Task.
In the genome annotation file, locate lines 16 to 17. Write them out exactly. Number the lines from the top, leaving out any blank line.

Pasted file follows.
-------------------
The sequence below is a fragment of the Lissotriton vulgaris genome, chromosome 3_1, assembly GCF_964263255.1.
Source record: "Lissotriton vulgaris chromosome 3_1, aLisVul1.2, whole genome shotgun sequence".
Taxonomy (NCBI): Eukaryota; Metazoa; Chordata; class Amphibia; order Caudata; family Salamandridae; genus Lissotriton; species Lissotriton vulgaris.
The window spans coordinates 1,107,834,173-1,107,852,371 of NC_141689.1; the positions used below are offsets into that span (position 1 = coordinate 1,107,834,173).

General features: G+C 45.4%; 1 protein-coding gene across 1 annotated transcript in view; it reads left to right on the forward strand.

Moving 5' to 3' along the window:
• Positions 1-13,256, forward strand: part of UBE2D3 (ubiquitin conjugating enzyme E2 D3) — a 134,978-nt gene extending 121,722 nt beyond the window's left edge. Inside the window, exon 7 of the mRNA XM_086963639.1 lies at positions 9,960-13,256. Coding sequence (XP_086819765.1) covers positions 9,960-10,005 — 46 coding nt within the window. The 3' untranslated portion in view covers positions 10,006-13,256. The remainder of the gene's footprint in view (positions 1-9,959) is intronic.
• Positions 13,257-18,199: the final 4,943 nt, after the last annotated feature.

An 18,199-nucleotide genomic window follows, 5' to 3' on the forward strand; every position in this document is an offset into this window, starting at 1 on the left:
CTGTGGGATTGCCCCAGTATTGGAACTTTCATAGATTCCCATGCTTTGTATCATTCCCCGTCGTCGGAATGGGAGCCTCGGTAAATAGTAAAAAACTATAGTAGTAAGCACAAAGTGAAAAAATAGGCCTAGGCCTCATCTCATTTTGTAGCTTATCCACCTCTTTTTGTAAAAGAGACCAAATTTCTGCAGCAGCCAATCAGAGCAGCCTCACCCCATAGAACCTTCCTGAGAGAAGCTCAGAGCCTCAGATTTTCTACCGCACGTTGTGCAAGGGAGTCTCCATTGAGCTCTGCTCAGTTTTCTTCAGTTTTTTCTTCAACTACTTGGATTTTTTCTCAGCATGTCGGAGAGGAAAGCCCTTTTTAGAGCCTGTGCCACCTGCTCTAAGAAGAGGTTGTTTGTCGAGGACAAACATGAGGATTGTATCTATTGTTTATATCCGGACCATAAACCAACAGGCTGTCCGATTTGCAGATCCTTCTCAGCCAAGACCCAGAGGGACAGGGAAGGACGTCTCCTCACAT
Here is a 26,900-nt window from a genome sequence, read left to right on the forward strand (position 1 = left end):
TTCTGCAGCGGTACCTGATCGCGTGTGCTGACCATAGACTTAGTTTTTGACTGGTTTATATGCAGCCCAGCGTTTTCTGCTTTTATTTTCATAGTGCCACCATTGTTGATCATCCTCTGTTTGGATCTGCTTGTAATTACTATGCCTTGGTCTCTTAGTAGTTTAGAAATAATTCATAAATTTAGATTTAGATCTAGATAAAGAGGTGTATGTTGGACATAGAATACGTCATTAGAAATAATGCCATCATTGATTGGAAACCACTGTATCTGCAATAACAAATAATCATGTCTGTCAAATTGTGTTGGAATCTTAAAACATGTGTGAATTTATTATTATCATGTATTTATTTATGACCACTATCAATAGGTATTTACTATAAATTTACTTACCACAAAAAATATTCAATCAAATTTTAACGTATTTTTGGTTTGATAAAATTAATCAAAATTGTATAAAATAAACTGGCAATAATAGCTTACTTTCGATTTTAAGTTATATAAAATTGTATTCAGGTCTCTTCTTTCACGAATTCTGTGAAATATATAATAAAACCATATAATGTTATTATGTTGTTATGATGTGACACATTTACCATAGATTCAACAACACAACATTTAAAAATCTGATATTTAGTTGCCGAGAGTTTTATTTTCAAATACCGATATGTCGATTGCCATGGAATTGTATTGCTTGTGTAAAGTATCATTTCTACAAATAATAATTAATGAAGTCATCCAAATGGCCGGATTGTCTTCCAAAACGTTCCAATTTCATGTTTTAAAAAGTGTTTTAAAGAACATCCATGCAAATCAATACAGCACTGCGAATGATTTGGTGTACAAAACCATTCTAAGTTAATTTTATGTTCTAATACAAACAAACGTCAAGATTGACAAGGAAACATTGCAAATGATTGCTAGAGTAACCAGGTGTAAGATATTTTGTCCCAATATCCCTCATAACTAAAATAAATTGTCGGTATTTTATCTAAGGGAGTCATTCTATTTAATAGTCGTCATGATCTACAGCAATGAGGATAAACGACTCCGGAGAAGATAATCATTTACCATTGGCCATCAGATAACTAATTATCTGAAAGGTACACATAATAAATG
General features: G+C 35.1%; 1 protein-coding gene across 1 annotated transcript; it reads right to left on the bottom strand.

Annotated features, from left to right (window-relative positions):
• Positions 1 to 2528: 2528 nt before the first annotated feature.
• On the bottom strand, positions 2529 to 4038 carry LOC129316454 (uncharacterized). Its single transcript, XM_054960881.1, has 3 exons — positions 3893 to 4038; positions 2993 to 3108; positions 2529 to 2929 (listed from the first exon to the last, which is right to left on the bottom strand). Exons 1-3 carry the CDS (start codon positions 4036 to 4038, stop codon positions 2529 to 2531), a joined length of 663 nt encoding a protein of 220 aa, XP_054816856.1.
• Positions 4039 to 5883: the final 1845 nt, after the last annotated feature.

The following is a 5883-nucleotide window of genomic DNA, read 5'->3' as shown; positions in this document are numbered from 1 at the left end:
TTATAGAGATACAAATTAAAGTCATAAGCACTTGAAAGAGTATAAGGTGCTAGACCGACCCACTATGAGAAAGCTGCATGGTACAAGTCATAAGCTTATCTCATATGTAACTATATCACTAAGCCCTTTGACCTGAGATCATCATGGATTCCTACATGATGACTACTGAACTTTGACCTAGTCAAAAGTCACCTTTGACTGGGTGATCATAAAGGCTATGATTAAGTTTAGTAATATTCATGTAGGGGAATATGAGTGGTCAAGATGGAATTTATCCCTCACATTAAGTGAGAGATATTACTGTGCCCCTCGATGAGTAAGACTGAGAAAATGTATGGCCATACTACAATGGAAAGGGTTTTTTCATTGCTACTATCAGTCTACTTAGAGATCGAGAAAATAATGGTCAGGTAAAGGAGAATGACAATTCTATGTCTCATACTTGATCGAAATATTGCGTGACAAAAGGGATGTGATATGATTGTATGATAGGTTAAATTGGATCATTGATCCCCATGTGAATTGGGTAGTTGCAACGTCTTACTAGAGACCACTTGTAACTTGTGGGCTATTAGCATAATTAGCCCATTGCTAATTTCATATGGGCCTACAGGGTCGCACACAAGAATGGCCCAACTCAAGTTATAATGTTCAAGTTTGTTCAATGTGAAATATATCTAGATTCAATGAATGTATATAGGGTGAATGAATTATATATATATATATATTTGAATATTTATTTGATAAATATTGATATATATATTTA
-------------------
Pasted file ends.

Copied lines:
• On the bottom strand, positions 2529 to 4038 carry LOC129316454 (uncharacterized). Its single transcript, XM_054960881.1, has 3 exons — positions 3893 to 4038; positions 2993 to 3108; positions 2529 to 2929 (listed from the first exon to the last, which is right to left on the bottom strand). Exons 1-3 carry the CDS (start codon positions 4036 to 4038, stop codon positions 2529 to 2531), a joined length of 663 nt encoding a protein of 220 aa, XP_054816856.1.
• Positions 4039 to 5883: the final 1845 nt, after the last annotated feature.